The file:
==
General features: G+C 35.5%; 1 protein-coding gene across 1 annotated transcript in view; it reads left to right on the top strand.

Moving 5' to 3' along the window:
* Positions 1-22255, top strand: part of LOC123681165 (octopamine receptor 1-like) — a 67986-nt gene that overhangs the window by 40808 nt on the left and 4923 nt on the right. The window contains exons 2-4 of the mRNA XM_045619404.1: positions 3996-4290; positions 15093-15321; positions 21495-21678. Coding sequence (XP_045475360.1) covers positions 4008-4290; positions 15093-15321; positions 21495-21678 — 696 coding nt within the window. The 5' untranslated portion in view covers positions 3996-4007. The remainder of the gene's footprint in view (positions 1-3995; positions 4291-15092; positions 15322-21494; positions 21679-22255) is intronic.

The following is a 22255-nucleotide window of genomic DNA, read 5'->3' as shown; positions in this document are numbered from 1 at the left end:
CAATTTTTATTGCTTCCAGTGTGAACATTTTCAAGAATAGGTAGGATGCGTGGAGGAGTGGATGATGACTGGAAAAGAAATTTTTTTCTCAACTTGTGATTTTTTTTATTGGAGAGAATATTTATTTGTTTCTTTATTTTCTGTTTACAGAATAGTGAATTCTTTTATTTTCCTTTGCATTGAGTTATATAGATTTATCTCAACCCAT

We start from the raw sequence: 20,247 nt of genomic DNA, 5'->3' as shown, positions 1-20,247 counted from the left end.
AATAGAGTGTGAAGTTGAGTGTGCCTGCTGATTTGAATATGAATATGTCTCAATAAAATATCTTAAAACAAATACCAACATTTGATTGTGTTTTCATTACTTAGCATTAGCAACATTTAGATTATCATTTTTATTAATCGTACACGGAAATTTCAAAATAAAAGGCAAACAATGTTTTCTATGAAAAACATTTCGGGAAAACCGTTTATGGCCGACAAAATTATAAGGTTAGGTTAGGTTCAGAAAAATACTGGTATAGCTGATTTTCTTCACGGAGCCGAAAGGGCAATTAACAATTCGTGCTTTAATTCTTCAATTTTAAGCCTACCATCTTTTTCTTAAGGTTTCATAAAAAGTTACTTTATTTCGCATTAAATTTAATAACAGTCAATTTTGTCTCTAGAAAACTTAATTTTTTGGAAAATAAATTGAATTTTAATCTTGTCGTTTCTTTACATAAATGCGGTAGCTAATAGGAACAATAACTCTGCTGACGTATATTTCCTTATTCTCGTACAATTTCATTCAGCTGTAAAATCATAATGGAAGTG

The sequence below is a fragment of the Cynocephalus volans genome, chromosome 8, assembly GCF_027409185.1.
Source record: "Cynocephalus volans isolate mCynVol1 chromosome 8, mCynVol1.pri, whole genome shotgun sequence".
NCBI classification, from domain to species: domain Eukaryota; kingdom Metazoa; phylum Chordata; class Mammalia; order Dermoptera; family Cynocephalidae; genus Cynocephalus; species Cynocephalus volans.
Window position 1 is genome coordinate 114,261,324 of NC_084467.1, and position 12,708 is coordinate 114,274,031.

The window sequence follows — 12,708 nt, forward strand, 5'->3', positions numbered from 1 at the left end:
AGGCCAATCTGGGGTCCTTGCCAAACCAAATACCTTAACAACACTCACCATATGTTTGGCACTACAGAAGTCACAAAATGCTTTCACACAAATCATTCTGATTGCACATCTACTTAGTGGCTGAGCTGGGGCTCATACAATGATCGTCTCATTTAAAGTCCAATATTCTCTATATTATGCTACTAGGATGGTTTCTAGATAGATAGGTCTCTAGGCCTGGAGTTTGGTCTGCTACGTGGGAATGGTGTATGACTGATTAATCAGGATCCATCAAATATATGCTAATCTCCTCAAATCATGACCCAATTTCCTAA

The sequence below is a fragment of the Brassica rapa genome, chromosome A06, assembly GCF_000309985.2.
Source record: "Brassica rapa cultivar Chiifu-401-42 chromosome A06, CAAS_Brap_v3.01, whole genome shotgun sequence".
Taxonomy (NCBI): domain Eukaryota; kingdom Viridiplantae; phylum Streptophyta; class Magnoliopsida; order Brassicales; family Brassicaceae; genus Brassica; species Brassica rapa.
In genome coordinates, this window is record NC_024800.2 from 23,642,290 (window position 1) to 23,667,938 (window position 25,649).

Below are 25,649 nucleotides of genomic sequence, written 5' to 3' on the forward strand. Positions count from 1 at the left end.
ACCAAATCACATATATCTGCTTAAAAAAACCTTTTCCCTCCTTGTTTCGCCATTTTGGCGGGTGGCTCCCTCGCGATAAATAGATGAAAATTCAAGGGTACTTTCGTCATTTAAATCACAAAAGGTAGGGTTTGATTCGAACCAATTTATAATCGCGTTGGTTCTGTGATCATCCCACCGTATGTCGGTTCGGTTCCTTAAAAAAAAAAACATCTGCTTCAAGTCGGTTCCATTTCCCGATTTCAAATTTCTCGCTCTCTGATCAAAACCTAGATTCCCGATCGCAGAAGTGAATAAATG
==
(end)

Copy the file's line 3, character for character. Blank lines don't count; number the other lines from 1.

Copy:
* Positions 1-22255, top strand: part of LOC123681165 (octopamine receptor 1-like) — a 67986-nt gene that overhangs the window by 40808 nt on the left and 4923 nt on the right. The window contains exons 2-4 of the mRNA XM_045619404.1: positions 3996-4290; positions 15093-15321; positions 21495-21678. Coding sequence (XP_045475360.1) covers positions 4008-4290; positions 15093-15321; positions 21495-21678 — 696 coding nt within the window. The 5' untranslated portion in view covers positions 3996-4007. The remainder of the gene's footprint in view (positions 1-3995; positions 4291-15092; positions 15322-21494; positions 21679-22255) is intronic.